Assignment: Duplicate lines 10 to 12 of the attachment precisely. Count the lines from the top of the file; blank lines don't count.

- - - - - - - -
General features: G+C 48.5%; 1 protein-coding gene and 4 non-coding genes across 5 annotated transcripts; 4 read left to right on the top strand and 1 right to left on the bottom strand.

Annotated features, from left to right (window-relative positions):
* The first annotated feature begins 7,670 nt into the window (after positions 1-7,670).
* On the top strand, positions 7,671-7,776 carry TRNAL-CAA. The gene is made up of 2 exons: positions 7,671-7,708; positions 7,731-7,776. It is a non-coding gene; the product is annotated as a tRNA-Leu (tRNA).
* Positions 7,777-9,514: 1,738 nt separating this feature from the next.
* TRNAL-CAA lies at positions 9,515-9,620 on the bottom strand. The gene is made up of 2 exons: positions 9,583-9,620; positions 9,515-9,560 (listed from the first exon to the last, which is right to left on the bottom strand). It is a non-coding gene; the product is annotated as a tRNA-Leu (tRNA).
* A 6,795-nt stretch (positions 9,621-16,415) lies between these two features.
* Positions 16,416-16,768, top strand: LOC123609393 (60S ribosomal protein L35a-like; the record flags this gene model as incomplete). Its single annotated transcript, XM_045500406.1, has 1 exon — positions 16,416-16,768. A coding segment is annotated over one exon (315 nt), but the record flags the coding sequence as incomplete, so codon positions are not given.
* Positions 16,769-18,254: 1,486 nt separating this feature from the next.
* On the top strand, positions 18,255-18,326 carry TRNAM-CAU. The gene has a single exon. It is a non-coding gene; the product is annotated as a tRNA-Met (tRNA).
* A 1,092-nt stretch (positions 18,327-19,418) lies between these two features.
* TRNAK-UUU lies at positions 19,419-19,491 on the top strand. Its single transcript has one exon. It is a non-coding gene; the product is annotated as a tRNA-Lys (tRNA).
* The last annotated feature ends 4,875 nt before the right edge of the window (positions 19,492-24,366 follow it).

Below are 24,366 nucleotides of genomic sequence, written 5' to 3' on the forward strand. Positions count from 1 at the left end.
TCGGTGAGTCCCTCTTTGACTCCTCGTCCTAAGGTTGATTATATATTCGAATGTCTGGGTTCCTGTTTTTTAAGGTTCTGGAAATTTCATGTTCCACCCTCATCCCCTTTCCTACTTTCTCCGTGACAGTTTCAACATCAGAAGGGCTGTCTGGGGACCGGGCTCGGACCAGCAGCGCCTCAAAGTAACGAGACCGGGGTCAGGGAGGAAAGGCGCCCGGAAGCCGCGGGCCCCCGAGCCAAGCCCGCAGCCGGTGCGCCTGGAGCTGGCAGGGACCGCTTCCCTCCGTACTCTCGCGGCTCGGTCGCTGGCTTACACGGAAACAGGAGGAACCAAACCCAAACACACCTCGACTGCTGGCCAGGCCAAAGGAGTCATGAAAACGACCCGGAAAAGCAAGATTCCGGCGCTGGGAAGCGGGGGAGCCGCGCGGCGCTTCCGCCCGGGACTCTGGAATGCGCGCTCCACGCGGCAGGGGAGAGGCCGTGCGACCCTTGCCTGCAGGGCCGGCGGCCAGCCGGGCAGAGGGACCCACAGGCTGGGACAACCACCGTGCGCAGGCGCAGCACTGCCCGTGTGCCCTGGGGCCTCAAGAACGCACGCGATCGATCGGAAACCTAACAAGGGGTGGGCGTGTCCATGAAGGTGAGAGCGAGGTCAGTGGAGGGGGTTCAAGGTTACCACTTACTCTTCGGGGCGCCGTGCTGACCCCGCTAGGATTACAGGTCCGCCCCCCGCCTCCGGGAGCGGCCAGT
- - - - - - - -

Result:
* On the top strand, positions 18,255-18,326 carry TRNAM-CAU. The gene has a single exon. It is a non-coding gene; the product is annotated as a tRNA-Met (tRNA).
* A 1,092-nt stretch (positions 18,327-19,418) lies between these two features.
* TRNAK-UUU lies at positions 19,419-19,491 on the top strand. Its single transcript has one exon. It is a non-coding gene; the product is annotated as a tRNA-Lys (tRNA).